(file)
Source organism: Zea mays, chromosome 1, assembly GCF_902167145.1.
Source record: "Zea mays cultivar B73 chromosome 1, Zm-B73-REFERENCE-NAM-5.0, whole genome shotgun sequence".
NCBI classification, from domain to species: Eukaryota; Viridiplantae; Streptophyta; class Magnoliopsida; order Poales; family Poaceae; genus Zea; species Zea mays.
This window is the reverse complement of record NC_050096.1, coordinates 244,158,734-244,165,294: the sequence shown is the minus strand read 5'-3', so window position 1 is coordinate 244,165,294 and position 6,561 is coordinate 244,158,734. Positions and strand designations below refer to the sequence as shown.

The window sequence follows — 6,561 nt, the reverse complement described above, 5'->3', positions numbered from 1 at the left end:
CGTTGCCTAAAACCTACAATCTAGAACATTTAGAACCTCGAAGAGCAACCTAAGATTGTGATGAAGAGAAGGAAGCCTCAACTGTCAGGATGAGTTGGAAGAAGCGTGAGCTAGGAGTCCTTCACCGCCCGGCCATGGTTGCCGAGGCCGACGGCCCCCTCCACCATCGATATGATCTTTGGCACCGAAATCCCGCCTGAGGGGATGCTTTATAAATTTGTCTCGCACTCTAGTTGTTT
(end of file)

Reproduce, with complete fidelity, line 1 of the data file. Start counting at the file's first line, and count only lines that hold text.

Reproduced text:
Source organism: Zea mays, chromosome 1, assembly GCF_902167145.1.